By Linda Bassett
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I’m sure everyone knows someone with gluten allergies or intolerance. At holiday gatherings, they are the guests sadly surveying the buffet table for something they can eat, or picking the croutons out of a salad so they can eat the vegetables. They study restaurant menus intensely seeking a sauce not thickened with flour. Their very real health concerns cause intense discussions with hosts and waiters. People with gluten allergies, intolerance and outright life-threatening celiac disease don’t try to make life miserable for cooks. They are seriously suffering.
Yes, we all know a few folks latched onto gluten-free eating to be with the cool kids. They are most vocal about dietary preferences. For them, it’s a trend; they’ll soon move on to the paleo diet. And while I can get downright grumpy about those trendy complainers, I get truly irate with hosts or chefs who make light of their guests’/customers’ needs.
In a nutshell, a person who cannot tolerate gluten is unable to deal physically with a food product containing wheat. Since I’m not a physician or a dietician, I offer this as the most basic description. And if the solution seems as simple as cutting out bread, think again. Wheat means flour, not just bread. It means the many sauces that begin with a roux, the classic thickener of flour cooked in fat. It also means the stuffing in so many birds, from pheasant to turkey to quail, as well as in vegetable dishes such as stuffed mushrooms, never out of fashion. And crispy toppings on those voluptuous casseroles called gratins, the partners of roasted meats. A happy solution will make yours the most hospitable house on the block this season.
Here, without a lot of scientific reasoning, of which I’m incapable, are hints that I use to avoid those sad, searching faces at my table.
First, get yourself a small bag of gluten-free flour. Hide the regular unbleached wheat flour for the season. (Yes, it is more expensive, but you don’t need a lot.) Usually ground from corn or rice or other grains or mixtures of grains, look for it (on a higher or lower than eye level shelf) with the other baking products or in a separate gluten-free section of the store. When you thicken a sauce using this flour, I guarantee no one will know the difference. It will just make everyone at the party comfortable.
Second, buy a loaf of gluten-free bread. Find it with the wheat bread, or in the frozen food section, or in a gluten-free section of the market. (Every market handles the products differently.) Do not look for it in the bakery. You won’t find it there, because the wheat flour can contaminate it. Buy a few loaves and freeze them. Now, when you make stuffing or bread pudding or French toast or a hearty peasant soup thickened with bread, use this. Again, no one will taste the difference.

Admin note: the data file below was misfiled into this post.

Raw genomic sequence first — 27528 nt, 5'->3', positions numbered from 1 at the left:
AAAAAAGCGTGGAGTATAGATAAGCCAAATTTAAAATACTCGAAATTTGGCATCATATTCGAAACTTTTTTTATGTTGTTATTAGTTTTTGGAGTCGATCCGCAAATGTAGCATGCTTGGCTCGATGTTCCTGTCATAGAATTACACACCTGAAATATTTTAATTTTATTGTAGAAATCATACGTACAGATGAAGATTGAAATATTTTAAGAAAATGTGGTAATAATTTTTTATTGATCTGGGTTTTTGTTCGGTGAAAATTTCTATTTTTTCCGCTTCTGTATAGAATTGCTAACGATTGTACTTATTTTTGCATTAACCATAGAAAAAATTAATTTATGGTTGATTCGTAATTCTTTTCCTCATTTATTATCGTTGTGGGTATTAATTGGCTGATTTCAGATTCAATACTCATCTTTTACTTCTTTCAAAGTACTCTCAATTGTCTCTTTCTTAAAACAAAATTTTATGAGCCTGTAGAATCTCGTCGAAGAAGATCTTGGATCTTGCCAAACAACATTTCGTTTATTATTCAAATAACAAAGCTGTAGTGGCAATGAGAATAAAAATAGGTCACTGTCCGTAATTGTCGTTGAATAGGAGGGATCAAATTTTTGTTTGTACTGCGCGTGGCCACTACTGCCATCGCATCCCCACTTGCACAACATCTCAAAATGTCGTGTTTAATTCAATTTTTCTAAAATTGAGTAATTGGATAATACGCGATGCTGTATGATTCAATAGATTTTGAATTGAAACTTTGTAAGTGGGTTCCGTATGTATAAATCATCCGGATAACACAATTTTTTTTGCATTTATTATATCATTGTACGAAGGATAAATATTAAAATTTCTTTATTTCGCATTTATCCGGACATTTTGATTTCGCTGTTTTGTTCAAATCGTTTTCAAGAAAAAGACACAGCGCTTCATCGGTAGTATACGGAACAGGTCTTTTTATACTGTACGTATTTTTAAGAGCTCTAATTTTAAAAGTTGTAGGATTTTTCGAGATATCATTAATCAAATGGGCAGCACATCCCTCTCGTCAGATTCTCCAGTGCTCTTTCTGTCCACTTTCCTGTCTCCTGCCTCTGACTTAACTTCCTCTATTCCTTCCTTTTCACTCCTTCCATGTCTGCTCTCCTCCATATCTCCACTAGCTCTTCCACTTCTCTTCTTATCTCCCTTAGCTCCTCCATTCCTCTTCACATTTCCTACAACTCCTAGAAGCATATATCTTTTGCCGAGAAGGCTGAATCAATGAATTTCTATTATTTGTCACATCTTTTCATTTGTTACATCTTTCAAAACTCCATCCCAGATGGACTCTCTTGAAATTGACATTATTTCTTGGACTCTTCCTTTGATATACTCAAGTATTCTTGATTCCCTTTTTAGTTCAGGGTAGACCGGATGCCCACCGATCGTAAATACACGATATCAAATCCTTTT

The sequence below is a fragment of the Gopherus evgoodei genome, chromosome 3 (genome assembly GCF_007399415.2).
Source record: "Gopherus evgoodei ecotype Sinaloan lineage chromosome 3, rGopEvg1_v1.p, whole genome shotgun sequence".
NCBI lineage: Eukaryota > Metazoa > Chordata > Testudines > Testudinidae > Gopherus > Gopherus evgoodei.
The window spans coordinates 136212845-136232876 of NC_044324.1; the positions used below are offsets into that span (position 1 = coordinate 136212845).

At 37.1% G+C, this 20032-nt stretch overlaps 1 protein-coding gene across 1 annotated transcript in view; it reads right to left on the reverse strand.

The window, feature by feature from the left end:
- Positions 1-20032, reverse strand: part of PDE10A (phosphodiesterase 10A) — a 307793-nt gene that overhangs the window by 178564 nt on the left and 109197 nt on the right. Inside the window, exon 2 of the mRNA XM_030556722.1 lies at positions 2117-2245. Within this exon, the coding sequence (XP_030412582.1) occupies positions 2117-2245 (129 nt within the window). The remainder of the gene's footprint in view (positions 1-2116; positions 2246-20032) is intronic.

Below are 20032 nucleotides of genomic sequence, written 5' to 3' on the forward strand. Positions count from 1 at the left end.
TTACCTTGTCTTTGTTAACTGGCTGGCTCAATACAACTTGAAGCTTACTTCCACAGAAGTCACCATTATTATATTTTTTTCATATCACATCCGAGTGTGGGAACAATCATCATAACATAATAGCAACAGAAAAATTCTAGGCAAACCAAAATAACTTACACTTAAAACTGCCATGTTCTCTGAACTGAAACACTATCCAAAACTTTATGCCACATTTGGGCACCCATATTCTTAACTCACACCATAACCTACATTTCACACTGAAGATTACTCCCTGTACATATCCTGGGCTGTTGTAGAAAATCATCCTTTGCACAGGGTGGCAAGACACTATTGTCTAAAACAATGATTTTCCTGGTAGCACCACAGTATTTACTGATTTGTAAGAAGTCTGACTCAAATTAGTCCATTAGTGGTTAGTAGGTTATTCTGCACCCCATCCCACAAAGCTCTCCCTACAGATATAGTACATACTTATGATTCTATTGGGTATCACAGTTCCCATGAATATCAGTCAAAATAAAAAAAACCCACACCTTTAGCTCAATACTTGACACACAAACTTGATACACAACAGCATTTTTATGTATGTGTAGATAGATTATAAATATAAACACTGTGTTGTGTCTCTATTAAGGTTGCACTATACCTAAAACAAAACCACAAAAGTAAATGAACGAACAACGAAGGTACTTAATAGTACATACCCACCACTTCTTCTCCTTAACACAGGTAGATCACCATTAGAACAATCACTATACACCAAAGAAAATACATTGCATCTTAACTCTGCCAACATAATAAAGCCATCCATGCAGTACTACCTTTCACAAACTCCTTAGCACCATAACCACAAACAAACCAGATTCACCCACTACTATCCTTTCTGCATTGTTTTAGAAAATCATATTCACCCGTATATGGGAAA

Third, when you are making any of the above recipes, you will likely cut the crust off the bread. Do not throw it away. Do not feed it to the birds or the ducks at the pond. Put it in the food processor and make crumbs. Scatter them over a casserole or gratin before putting it into the oven. Soak them in milk to roll into meatballs or incorporate into a meatloaf.
If you use any of these tricks, don’t announce your secret. Quietly tell anyone you know to be avoiding gluten. They will appreciate it.
Fourth, buy gluten-free pasta. This is not as easy. Since it’s expensive and usually bought in small batches, you will want to make two pasta offerings, wheat and gluten-free, and toss them with the same sauce. Remember to boil the pastas in separate pots.
And, last, gluten-free baking. Look for a mix. There are a lot of good ones out there for cookies and pie crust and cakes and muffins and pancakes and waffles. Even a non-baker, like me, can use these successfully. If you are an expert baker, try a gluten-free cake flour. I would never attempt this as I can barely get a cookie to turn out right using old-fashioned wheat flour. I recently tasted a made-from-scratch gluten-free pie crust and I could not tell the difference.
Here I offer a warming bread-thickened soup. Since gluten-free bread tends to be a bit dry, it works beautifully here and is nourishing as well. It is the season to offer kindness to others.
Makes 6 servings
Use gluten-free bread for the thickener. No one will know the difference. And, please note, this recipe is vegan-friendly as well.
1/4 cup olive oil
1 medium yellow onion, coarsely chopped
2 celery stalks, coarsely chopped
4 carrots, coarsely chopped
a 32-ounce can plum tomatoes with their juices
salt, pepper, to taste
3 to 4 large russet potatoes, peeled and cubed
2 cups canned white beans (cannellini)
pinch crushed red pepper flakes
3 quarts water
1 loaf bread, cut into large chunks
1 large bunch greens — chard, kale, or spinach — stems removed
Heat oil in a deep pot. Add onions, celery, carrots; cook over low heat for 10 minutes, stirring, until onion is tender. Add tomatoes, salt and pepper. Cook for 15 minutes, stirring from time to time.
Add potatoes, beans, pepper flakes and water. Bring to a boil, and simmer for 45 minutes until vegetables are meltingly tender.
Add bread and spinach. Bring to a boil; stir. Season. Ladle into bowls and drizzle with hearty olive oil and sprinkle with coarse sea salt for good measure.
Linda Bassett is the author of “From Apple Pie to Pad Thai: Neighborhood Cooking North of Boston.” Reach her by e-mail at KitchenCall@aol.com. Read Linda’s blog at LindABCooks.wordpress.com. Follow Linda for quick recipes on Twitter at @Kitchencall.
Kitchen Call: Hints for gluten-free holidays
By Linda Bassett